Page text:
Surface Waves for Remote Demining

The indiscriminate laying of anti-personnel mines in unmapped areas is a serious blight worldwide and particularly in those countries where local wars are in progress or where wars have ceased and the civilian population has inherited their mine legacy.Countries particularly bedeviled by the anti-personnel mine problem include Angola, Mozambique, Bosnia, Cambodia, Vietnam, Rwanda, Somalia and Kosovo.

To date, thousands of civilians have been killed or maimed by anti-personnel mines.Concerned international organizations such as the Red Cross restrict their activities to treating the victims.Some other international organizations are prolific with words and mine hype but are short on action.Effectively, serious demining is carried out by a number of small humanitarian organizations such as Norwegian People’s Aid, the HALO Trust and the Mines Advisory Group (MAG).Current demining techniques are primitive and depend on the locating of individual mines by metal detectors and probes and the deactivation of individual mines by the hazardous procedure of digging them up with trowels.The latest mines have a high plastic content and often contain too little metal to register on the metal detector.Demining operatives are then reduced to probing as the main technique of discovery.It is a salutary thought that over an eight year period forty three expert HALO deminers were killed or maimed.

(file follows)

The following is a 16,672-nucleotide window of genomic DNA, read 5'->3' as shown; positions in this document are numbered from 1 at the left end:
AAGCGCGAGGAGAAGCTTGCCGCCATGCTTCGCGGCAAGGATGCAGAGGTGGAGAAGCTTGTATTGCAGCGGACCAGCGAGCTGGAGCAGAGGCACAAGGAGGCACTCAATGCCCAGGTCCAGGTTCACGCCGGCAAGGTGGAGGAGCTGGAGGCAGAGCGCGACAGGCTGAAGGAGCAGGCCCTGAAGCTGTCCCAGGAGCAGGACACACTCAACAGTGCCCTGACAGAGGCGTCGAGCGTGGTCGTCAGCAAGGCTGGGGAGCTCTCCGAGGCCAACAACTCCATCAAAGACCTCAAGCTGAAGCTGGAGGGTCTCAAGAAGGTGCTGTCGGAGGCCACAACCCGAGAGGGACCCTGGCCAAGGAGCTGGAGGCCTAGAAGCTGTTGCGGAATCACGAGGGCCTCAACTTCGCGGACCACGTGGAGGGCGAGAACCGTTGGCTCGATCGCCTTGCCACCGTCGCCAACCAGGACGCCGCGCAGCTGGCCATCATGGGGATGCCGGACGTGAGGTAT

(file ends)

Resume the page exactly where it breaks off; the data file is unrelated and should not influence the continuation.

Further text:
New developments in technique are required to lessen the risk to demining operatives and to provide a cost-effective clearing scheme for substantial areas of unmapped minefield.Little attention has been paid so far to remotely-operated techniques for mine clearance.Radio-controlled robot vehicles have been used, but these are expensive and easily-damaged by exploding mines.Normal seismic methods for attacking the mine fuse from a distance are not practicable because most seismic energy is propagated as compressional and shear waves deep into the rock strata well below the surface where the mines are laid.However, a number of designs of relatively inexpensive seismic sources can be deployed to generate high amplitude Rayleigh surface waves.These are low frequency ground waves in which the particle motion just below the surface is anti-clockwise to the wave travel and is in the form of an ellipsoidal or cylindrical shift in the near-surface ground to produce periodic displacement of the surface.Rayleigh waves of very large amplitude are invariably seen in earthquakes and are responsible for the shaking of the ground which causes building collapse.Rayleigh waves appear as 'ground roll' in seismic exploration.Here, because of their large amplitude, they tend to swamp seismic reflection and refraction signals and have to be filtered out from the seismic record.In the context of remote demining, such surface waves provide a means of impacting a ground acceleration-derived force of relatively high amplitude on the mine fuse in order to detonate the device at a distance (Melvin: UK patent application: GB 2335166A).Such a technique opens the prospect of remotely demining areas of laid mines, thus making demining safer for operatives.